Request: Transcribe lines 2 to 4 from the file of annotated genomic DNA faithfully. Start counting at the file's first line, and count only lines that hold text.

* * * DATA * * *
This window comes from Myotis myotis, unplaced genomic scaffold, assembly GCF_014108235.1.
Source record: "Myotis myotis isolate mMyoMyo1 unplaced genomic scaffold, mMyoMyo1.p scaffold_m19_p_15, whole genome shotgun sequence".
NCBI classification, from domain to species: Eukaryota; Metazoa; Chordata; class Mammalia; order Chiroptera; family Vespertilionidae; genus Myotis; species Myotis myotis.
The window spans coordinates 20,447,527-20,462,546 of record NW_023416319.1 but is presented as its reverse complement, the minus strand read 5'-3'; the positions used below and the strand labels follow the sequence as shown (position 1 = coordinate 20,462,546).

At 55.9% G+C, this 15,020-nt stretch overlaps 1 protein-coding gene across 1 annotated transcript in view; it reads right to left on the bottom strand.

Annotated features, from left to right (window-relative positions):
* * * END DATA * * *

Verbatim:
Source record: "Myotis myotis isolate mMyoMyo1 unplaced genomic scaffold, mMyoMyo1.p scaffold_m19_p_15, whole genome shotgun sequence".
NCBI classification, from domain to species: Eukaryota; Metazoa; Chordata; class Mammalia; order Chiroptera; family Vespertilionidae; genus Myotis; species Myotis myotis.
The window spans coordinates 20,447,527-20,462,546 of record NW_023416319.1 but is presented as its reverse complement, the minus strand read 5'-3'; the positions used below and the strand labels follow the sequence as shown (position 1 = coordinate 20,462,546).